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Train strikes possible during Commonwealth Games in row over pay

Train drivers could strike over pay as one million expected tourists arrive for the Commonwealth Games.

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Countrywide Post Office workers are also striking this month, hot on the heels of June’s Rail, Maritime, and Transport (RMT) strikes – the biggest rail strikes the country has seen in 30 years.

The ballot for strike action is underway among Associated Society of Locomotive Engineers and Firemen (Aslef) members who work for West Midlands Trains Ltd (WMT – the parent company of West Midlands and London Northwestern Railways). If they vote yes, action will begin on July 25 – three days before the start of the Commonwealth Games.

In the year March 2020-2021, WMT made £123.9 million in profit after tax and Abellio, the company which owns WMT,  paid its highest paid director £597,000 in the year ending December 2020. The average salary of a WMT driver is £57,044 a year.

Mick Whelan, secretary-general of Aslef said: “Strike action is always the last resort for this trade union, but many of our members have not had a pay rise since 2019. We will fight to maintain the pay, terms & conditions, and the pensions of our members.

“The train companies are doing very well out of Britain’s railways – with handsome profits, dividends for shareholders, and big salaries for managers – and train drivers are not going to work longer for less.”

Andy Street, mayor of the West Midlands, said: “The eyes of the world will be on our region when we play host to the Birmingham 2022 Commonwealth Games this summer and the sense of excitement and anticipation amongst local residents is building. It would be such a shame if strike action was to disrupt what should be an unbridled moment of collective celebration for us all.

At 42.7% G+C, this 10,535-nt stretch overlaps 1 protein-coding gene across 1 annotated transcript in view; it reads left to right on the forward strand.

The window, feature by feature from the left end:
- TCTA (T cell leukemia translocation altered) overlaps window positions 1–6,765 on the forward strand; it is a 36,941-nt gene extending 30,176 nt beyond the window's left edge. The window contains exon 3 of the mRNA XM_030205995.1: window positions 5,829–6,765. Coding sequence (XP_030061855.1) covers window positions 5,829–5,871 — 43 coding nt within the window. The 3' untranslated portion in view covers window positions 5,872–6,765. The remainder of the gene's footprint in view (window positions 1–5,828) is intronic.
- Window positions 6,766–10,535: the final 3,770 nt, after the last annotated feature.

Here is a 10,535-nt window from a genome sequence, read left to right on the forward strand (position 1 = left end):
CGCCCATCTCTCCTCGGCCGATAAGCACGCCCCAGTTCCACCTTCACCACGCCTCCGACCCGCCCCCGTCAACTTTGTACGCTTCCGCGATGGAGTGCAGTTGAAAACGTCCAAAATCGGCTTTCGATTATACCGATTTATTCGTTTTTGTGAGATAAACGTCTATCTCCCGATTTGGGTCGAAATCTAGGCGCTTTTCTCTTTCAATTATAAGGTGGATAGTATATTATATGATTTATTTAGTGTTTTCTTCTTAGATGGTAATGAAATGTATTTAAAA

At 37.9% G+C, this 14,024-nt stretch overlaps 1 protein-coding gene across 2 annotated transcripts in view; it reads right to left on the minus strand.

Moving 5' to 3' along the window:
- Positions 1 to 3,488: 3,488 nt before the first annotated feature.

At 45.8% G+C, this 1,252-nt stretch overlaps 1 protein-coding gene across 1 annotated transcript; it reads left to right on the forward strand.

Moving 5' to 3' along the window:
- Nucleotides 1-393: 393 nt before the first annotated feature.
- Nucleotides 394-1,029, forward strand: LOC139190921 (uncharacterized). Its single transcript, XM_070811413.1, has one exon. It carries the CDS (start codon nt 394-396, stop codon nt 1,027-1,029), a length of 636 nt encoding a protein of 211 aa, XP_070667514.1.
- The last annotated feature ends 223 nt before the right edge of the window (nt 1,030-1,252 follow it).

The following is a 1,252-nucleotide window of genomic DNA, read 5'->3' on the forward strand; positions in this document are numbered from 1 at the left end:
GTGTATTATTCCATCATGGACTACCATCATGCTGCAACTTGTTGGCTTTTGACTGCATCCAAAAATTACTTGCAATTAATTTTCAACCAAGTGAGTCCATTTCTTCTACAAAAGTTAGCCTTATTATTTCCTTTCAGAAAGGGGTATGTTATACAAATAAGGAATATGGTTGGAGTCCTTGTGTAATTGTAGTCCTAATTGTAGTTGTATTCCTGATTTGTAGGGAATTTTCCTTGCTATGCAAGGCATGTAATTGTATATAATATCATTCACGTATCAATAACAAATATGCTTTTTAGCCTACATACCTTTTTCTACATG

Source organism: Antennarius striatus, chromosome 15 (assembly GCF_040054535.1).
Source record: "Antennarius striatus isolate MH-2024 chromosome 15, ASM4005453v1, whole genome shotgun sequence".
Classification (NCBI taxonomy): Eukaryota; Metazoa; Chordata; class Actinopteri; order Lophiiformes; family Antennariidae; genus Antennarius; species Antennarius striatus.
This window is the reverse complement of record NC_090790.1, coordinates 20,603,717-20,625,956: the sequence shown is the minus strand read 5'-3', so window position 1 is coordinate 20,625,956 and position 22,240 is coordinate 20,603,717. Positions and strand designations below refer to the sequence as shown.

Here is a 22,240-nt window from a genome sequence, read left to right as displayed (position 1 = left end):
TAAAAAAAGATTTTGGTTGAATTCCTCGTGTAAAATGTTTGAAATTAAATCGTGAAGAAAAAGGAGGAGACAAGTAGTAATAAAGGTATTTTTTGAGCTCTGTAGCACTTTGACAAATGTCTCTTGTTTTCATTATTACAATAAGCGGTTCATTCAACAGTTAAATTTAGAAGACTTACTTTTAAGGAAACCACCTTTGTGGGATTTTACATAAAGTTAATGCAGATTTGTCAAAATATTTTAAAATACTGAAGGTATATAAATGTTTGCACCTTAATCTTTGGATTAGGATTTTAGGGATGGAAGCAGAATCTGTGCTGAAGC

“That’s why I hope through dialogue we can avoid this damaging course of action. Given the stake everyone in the West Midlands – including those considering strike action – has in these Games being a success, I’m confident we can get this resolved so that the people of the West Midlands can enjoy these Games to the full.”

A spokesperson for Transport for West Midlands said: “There are negotiations to secure coach services for the Commonwealth Games and these will be commercially operated, whether or not there is a strike. Those up front costs will be covered from the Commonwealth Games transport budget, but offset through income from fare paying passengers.

Voting ends on Monday July 11 – the same day Post Office workers are striking for the third time this year in a dispute around pay. 97.3 per cent of Communications Workers Union (CWU) members who work for Britain’s 114 Crown Post Offices voted to strike.

They faced a pay freeze last year and a pay offer this year of three per cent with a £500 lump sum fee from employers. Inflation in May was at 9.1 per cent and was the highest ever on record; the Post Office made £35 million in profits between 2020 and 2021.

On July 14 hundreds of CWU cash and valuables in transit (CViT) workers and their cash processing and administrative colleagues will also strike over pay.

Andy Furey, CWU assistant secretary said: “Our members feel betrayed and will not tolerate their living standards being smashed by people in charge of a public service that due to our members’ efforts made tens of millions of pounds in annual profits. There is more than enough money for a reasonable pay rise – implementing this pay cut is a management choice, not a necessity.”

A Post Office spokesperson said: “We want to assure our customers that the vast majority of our 11,500 branches are unaffected by the CWU decision to strike on Monday July 11 and will be open throughout the day.

“There are 114 branches, typically in city centres, that are directly managed by Post Office and on previous strike days over a third have opened as usual. We’re disappointed that the CWU have made the decision to strike but remain hopeful that we can reach a pay agreement soon.

“We have received notice that the CWU has called a strike involving supply chain colleagues on 14 July. We will have a range of contingency measures in place to minimise any possible disruption to the Post Office network on that day.”